“The Issue Is Bail” ad from the Republican State Leadership Committee’s Judicial Fairness Initiative
Watch the ad:
Text of the ad: In a voiceover, “The issue is bail. We live in the midst of a crime epidemic. Yet the three Democrat judges running for the highest court in Ohio all refuse to support putting the safety of our communities first in the decisions that grant bail to violent criminals. Each with soft on crime records. Each with reckless positions on bail. For the safety of Ohio families, we must keep Brunner, Zayas, and Jamison off the Supreme Court.”
Who's responsible for this ad?
This ad is paid for by the Republic State Leadership’s Judicial Fairness Initiative which is registered with the IRS as a 527. The Judicial Fairness Initiative states that “Since its formation, JFI has raised and spent more than $21 million in states across the country, including Illinois, Michigan, North Carolina, Ohio, Arkansas, Louisiana, West Virginia, Pennsylvania, and Wisconsin.”
In 2020, the Judicial Fairness Initiative received $4,775,658 from the Republican State Leadership Committee which is also a 527. This is the only contribution that the Initiative received.
2022 contributions are not available, but Open Secrets has an overview of the Republican State Leadership Committee activities and an overview of top donors during 2020.
The Brennan Center for Justice’s Buying Time project has been tracking political spending in state Supreme Court races. Click here for information about political ads and spending in the Ohio Supreme Court races this year.
Discussion and Analysis
This is the second ad from the Republican State Leadership Committee’s Judicial Fairness Initiative. Its first ad focused on three decisions that the Democratic candidates for the Ohio Supreme Court made. Click here to discover more and judge the ad.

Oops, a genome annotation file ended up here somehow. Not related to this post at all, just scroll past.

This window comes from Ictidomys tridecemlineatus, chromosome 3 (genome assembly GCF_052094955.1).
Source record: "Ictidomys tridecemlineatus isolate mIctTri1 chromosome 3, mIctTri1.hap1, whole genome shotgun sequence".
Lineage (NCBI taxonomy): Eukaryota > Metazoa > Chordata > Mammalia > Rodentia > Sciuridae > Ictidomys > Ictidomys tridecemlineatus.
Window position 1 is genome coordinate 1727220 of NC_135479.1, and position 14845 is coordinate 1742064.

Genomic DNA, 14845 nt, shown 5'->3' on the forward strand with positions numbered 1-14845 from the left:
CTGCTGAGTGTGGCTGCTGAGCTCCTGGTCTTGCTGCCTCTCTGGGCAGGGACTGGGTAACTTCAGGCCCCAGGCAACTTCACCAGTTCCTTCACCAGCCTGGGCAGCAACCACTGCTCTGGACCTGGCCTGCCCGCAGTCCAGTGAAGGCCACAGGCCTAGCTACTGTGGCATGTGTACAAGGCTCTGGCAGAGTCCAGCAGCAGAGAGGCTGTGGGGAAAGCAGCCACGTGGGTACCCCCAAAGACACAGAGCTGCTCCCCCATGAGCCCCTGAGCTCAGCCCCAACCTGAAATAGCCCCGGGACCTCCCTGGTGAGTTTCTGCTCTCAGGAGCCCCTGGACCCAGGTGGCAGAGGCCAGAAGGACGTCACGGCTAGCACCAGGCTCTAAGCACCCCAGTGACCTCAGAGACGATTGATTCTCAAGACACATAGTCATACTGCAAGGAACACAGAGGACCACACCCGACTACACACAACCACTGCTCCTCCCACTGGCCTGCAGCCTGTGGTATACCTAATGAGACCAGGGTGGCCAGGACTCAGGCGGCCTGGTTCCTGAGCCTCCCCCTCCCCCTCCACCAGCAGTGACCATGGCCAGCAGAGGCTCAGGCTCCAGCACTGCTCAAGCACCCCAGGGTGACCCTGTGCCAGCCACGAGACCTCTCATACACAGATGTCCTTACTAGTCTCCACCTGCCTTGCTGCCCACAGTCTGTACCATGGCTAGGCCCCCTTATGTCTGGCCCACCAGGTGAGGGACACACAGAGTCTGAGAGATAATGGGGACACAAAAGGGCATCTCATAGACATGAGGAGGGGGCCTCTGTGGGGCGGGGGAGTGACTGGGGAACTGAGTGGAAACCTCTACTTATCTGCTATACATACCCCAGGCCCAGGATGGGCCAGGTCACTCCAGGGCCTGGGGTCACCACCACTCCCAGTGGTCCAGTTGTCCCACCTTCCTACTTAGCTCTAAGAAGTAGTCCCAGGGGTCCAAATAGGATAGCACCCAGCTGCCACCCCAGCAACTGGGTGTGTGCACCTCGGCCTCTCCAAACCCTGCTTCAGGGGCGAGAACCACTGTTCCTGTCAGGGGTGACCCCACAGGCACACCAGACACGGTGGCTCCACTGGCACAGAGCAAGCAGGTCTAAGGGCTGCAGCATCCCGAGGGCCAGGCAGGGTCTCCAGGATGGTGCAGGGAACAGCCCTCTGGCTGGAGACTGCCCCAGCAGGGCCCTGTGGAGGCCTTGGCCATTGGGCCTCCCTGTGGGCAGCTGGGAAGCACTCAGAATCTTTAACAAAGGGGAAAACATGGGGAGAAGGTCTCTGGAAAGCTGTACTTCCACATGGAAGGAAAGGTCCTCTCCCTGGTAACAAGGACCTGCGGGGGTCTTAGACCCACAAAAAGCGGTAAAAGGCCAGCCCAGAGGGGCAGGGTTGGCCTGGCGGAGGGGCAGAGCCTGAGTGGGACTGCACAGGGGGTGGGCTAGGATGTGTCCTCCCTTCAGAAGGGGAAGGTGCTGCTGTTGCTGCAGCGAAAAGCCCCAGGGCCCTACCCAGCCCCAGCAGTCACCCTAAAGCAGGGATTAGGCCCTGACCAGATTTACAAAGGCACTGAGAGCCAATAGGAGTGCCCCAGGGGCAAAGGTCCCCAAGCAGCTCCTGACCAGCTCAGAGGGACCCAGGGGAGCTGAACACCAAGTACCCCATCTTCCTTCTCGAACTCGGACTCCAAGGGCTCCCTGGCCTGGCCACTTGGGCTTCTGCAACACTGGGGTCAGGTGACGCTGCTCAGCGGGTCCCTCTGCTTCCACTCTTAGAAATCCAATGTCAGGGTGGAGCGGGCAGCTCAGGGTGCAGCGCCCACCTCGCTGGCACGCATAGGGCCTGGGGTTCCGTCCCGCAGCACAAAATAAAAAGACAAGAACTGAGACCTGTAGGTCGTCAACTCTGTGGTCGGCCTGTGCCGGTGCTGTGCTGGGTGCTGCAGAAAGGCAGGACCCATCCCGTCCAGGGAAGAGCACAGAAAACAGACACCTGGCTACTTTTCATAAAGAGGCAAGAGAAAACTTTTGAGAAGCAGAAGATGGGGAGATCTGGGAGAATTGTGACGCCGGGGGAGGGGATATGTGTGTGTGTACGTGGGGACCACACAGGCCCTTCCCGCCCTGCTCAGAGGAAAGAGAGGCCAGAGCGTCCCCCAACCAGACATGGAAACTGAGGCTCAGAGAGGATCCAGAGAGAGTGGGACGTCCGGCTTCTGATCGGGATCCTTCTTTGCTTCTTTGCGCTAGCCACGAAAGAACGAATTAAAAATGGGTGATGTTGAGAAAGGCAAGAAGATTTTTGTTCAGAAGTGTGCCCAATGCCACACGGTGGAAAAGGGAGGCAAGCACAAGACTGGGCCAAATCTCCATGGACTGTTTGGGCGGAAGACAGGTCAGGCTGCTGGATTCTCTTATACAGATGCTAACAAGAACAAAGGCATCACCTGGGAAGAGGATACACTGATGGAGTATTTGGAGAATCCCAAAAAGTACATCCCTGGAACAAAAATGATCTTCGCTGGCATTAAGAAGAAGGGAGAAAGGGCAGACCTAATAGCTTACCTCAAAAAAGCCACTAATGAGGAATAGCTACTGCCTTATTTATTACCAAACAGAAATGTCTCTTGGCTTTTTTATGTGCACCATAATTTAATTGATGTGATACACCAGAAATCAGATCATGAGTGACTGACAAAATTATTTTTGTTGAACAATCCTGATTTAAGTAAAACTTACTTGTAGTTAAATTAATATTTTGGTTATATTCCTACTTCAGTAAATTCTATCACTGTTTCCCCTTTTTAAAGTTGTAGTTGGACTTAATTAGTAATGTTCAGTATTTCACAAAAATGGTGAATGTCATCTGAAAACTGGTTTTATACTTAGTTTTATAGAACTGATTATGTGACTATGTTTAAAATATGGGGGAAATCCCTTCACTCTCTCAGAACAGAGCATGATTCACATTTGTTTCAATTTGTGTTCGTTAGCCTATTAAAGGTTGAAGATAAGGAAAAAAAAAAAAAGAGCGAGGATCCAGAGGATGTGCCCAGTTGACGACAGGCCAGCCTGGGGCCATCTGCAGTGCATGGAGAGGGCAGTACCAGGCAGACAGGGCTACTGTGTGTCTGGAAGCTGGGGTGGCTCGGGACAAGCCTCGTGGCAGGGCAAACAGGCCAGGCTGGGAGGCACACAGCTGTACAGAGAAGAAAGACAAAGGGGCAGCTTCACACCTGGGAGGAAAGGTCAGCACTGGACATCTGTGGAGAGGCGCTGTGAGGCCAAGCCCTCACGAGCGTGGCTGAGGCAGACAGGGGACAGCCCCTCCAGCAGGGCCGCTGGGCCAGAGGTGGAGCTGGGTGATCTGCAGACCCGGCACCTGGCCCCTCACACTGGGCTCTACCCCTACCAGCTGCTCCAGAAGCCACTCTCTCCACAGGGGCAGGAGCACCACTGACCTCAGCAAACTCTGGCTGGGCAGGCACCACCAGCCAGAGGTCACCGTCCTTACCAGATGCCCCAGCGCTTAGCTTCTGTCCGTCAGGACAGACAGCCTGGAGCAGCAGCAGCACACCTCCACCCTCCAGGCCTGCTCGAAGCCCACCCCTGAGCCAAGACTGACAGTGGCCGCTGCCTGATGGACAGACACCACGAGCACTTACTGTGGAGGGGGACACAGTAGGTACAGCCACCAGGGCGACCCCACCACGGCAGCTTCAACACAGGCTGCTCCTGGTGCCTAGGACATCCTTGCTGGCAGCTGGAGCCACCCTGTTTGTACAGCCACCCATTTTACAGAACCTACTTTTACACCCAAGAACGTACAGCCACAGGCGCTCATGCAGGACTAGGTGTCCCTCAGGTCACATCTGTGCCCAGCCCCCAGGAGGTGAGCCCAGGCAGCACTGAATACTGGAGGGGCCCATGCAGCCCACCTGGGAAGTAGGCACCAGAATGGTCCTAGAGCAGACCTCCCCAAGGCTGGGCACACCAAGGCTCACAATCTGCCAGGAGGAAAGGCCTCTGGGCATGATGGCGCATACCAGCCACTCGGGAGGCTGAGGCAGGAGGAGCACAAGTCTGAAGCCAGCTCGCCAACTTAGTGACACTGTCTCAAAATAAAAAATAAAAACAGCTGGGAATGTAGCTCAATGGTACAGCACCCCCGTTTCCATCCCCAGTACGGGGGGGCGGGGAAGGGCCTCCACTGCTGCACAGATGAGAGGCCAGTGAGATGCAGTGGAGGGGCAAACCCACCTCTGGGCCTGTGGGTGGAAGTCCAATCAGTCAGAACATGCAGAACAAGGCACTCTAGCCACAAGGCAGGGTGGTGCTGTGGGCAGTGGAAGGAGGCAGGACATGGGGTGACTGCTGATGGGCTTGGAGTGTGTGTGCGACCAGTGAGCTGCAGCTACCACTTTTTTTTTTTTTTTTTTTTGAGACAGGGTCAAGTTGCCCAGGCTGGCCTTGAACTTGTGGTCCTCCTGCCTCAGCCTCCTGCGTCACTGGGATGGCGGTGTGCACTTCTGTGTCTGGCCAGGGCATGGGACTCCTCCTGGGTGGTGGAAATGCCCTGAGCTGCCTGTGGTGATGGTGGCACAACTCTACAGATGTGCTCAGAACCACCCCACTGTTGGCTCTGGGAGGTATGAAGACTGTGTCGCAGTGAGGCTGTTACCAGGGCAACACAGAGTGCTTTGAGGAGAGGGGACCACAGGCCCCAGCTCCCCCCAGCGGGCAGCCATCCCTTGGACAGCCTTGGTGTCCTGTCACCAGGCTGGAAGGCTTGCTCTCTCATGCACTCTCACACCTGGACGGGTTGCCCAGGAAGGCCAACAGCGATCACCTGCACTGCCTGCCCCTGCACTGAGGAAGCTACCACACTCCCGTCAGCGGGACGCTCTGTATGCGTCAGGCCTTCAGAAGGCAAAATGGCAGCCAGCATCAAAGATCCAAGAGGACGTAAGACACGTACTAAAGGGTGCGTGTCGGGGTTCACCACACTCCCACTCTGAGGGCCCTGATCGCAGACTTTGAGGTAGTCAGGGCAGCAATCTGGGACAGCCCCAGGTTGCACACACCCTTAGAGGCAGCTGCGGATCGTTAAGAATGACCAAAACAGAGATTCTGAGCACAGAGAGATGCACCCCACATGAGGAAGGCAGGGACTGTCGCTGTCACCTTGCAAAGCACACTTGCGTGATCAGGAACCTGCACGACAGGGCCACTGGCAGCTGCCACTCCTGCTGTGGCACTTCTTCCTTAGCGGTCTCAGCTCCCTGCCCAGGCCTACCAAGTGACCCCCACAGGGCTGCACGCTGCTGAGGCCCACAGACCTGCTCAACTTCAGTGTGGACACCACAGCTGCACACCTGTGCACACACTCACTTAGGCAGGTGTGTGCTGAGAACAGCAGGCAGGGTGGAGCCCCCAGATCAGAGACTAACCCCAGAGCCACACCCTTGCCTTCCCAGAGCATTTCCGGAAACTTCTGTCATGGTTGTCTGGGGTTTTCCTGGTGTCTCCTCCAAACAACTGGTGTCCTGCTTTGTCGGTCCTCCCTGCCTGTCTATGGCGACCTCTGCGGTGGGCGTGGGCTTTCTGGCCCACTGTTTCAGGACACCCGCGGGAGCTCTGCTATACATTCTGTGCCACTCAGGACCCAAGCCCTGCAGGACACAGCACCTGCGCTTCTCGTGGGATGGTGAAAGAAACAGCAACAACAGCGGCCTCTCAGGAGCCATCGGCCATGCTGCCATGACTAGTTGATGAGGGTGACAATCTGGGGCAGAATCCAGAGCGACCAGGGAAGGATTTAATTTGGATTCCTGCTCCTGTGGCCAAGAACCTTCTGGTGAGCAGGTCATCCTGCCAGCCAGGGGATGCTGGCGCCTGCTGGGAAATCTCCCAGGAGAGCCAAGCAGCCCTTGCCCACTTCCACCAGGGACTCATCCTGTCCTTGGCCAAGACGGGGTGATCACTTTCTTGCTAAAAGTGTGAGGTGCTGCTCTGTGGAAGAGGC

On October 27, 2022, the Ohio State Bar Association’s Judicial Election Advertising Monitoring Committee sent a letter to the Republican State Leadership Committee (RSLC) advising them that their ad entitled “Bail” violates the Committee’s standards and serves “to erode public trust and confidence in the judiciary.”
The ad criticizes Justice Jennifer Brunner, Judge Marilyn Zayas, and Judge Terri Jamison as being “reckless” and “soft on crime” for their opinions in select and highly-nuanced criminal cases. The committee has asked the RSLC to discontinue this ad or revise it to provide more clarity and context for the cases referenced as it is “misleading and a disservice to voters to grossly oversimplify their opinions just to score political points.”
Statement from the Republican State Leadership Committee about the letter from the Ohio State Bar Association:
“This request from the Ohio Bar Association is nothing more than a pathetic attempt to conceal the soft-on-crime records of Jennifer Brunner, Terri Jamison and Marilyn Zayas. We stand behind our ad and this request only makes us all the more confident that our efforts are working. Ohioans demand judges on their Supreme Court who will protect their communities and follow the Constitution and we will continue educating them on who are the best choices in these races to do so.” – RSLC Deputy Communications Director Mason Di Palma